So the new must see place in Saskatchewan is the Gem Lakes. Nobody’s ever heard of them but because the Saskatchewanderer went there and put it on the Instagrams, it’s all the rage! So naturally, we also jumped on yonder band wagon. Gem Lakes are a sweet collection of lakes in the Narrow Hills Provincial Park. They have that aquamarine alpine-esque appearance that makes them snazzier than the average body of prairie water. You can camp there but we opted to stay at Lower Fishing lake and do a day trip. The campsites are lodge-pole with not much privacy between them. If you can book an outside ring site rather than the middle, that would be good. We hiked all around the gem lakes which is a nice walk with quite a bit of elevation changes.
The weather absolutely sucked for our trip. Cold. Rainy. Windy. Some sunshine poked thru every once and a while. But I imagine that if it was hot and nice, it would have been 17% more enjoyable. Because of the rain, I only brought my Samsung S20 phone along for photos. As such, all pictures in this post are shot with that.
Like most of Saskatchewan tourism, it’s a generation behind. By that I mean, they promote a hidden gem like the Gem Lakes, but the “whole tourism” package is lacking. For instance, there was zilch for signage about these lakes basically until you’re there. It would be right corking if Tourism Saskatchewan worked on the bigger picture. We found this to be the case when we went to Grasslands (albeit National Park). They hype it but don’t tell you there aren’t any gas stations in the region! 😂
From the Lower Fishing Lake campground we also did the scenic drive up the esker (hill top ridge) to Mackie and Grace Lakes. The view from there was incredible and the only place we had cell service. The road is good, very well packed sand. We did it no problem in a 2WD Mini Van. The sand helps with the drainage on the road. If it was down pouring, it might be a bit dicier. The view of Grace lake from the top is awesome. Hiking down the sand embankment is not recommended. The view is only so-so and the path way is nearly vertical!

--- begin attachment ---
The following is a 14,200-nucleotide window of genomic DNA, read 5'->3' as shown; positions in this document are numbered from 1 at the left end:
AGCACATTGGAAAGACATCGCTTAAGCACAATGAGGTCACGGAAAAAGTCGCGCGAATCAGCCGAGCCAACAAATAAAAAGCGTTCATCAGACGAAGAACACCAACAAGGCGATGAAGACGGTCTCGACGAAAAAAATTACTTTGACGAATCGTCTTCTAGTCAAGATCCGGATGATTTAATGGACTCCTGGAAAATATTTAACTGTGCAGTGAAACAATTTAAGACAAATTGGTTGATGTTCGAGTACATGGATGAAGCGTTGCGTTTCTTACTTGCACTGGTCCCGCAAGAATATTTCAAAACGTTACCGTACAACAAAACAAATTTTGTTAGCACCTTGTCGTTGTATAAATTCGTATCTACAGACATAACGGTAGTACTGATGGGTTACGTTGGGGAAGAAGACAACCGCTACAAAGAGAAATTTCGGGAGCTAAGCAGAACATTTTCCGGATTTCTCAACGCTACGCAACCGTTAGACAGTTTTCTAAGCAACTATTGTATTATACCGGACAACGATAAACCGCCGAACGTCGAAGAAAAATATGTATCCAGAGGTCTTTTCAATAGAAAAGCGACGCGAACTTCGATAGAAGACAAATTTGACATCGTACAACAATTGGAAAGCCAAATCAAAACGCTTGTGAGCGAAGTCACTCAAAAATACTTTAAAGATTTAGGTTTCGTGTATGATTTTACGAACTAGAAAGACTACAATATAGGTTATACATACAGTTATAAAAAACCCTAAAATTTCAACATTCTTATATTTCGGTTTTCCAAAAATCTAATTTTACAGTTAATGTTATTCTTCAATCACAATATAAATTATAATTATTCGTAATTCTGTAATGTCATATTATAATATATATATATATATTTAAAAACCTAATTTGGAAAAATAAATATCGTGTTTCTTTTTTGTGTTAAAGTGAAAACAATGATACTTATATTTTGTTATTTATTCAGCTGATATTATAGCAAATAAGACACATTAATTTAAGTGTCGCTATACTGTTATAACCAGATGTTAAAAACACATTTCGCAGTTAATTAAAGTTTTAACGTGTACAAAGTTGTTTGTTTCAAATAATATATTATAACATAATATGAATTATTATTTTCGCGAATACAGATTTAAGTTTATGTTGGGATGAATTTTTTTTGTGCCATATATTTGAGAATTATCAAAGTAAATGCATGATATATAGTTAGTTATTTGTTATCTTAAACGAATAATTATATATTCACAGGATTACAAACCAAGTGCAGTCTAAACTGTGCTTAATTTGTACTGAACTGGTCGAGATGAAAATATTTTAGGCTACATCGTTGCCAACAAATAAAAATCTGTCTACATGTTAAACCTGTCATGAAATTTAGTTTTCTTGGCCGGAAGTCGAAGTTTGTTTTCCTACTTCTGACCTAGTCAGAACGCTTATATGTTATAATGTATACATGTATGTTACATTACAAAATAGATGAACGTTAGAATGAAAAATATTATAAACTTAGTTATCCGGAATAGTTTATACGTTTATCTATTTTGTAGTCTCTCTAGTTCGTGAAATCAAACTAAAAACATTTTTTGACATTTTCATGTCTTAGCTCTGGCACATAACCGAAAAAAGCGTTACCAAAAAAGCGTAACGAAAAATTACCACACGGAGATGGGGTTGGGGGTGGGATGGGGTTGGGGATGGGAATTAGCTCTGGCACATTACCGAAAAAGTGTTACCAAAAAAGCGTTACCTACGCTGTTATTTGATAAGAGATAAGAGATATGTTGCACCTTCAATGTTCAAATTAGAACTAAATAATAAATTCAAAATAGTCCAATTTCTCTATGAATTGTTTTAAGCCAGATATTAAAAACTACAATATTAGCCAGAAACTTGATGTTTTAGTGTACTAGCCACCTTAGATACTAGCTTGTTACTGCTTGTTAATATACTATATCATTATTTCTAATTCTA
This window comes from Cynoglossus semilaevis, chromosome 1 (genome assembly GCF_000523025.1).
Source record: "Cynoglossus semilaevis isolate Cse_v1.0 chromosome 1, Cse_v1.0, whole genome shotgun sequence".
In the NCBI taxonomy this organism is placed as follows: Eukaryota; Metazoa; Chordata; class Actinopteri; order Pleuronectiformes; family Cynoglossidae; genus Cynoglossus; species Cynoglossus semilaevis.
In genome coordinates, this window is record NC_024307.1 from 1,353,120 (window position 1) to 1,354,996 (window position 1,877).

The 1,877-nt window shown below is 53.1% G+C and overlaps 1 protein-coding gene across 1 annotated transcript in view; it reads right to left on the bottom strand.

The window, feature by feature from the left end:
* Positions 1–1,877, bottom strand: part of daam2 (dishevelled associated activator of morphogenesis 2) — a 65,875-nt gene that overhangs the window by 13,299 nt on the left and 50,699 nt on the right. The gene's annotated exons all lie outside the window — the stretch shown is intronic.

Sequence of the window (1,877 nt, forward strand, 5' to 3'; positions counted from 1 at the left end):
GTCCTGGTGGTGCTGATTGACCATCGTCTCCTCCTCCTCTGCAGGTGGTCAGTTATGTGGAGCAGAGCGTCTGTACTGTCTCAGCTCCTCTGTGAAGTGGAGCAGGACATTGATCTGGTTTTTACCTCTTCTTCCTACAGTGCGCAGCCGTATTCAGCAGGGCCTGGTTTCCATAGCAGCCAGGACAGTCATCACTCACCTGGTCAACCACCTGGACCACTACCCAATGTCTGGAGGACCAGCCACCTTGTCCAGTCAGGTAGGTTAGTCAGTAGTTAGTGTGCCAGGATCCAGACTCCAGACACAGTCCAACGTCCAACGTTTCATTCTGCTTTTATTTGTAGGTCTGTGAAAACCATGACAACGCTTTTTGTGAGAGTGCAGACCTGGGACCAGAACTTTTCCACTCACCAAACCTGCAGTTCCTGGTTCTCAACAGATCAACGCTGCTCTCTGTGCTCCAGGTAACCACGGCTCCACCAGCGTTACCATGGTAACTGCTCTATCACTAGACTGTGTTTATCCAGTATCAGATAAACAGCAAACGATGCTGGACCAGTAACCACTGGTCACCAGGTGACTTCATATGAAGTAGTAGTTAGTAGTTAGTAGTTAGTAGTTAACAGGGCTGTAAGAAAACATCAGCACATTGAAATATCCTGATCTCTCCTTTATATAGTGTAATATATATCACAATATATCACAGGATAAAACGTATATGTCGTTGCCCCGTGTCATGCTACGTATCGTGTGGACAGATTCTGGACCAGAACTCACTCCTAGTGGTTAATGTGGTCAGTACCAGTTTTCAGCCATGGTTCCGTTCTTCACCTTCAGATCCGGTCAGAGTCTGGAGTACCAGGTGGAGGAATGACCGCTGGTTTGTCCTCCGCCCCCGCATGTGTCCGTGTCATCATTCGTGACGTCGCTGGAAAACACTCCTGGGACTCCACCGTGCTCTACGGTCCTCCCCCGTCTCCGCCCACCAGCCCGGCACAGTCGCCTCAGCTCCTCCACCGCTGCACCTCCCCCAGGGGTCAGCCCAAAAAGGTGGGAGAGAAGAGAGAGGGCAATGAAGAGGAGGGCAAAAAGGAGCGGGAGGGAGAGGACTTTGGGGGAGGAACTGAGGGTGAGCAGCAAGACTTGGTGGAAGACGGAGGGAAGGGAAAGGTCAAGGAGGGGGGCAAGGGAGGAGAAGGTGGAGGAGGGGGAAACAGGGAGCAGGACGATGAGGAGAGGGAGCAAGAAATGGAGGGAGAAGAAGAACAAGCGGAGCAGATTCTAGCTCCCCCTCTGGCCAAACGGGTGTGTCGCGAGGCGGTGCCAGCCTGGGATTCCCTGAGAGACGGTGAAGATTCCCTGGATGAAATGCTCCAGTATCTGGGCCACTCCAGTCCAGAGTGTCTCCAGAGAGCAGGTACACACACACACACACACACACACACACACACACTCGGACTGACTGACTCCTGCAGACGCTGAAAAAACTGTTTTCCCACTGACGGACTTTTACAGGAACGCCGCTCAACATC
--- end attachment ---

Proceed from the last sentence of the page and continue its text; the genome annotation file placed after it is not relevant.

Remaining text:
By far, the craziest thing about the Gem Lakes hike was this outdoor toilet. Very handy but so whacked on so many levels. 😂😂😂
All in all it wasn’t too shabby. Bugs were manageable. Thermocells were the cat’s pajamas at night around the campfire. Bring your warm layers for sure, even at the end of July it was chilly at night. Also, if you’re planning on hiking the lakes, we recommend doing it counter clockwise. When we did it, we went clock wise and it’s an easier hike that way, but then its harder/more elevation gains on the other side. It would have been better to get that out of the way first rather than saving the tougher part for last.
There are very few “camping” spots left in the camping world. Most have segued into the world of accommodating massive trailers and 5th wheels with all the comforts of home. But what about old timey camping? No power. No flush toilets. Small, private campsites. What about a campground in the middle of a pine forrest with a beautiful stream running right through the campsites??? What if such a place existed in the middle of Saskatchewan farm land? A myth? A fairytale?! Enter: Pine Cree Regional Park
We spent 2 nights at Pine Cree and it didn’t disappoint. It truly is a Saskatchewan hidden gem! It’s close to neighbouring Eastend with their very cool T.rex Discovery Centre, sporting “Scotty” one of the only complete TRex fossils in the world. It is also close to the Frenchman River which supports a glorious scenic drive. Unfortunately for us, it poured rain that day. But the area has lots to do and see and is the gateway to Cypress Hills.
One other detail for future travellers to the park. The river really cools off the campground at night. It was ~35ºC when we were there during the day but it got really cold at night. So make sure you’re well bundled!
Photographically, this trip was shot largely with Samsung S20 and also the iPhone 11 and the FujiFilm XPRO2 (23mm, 35mm, 90mm lenses).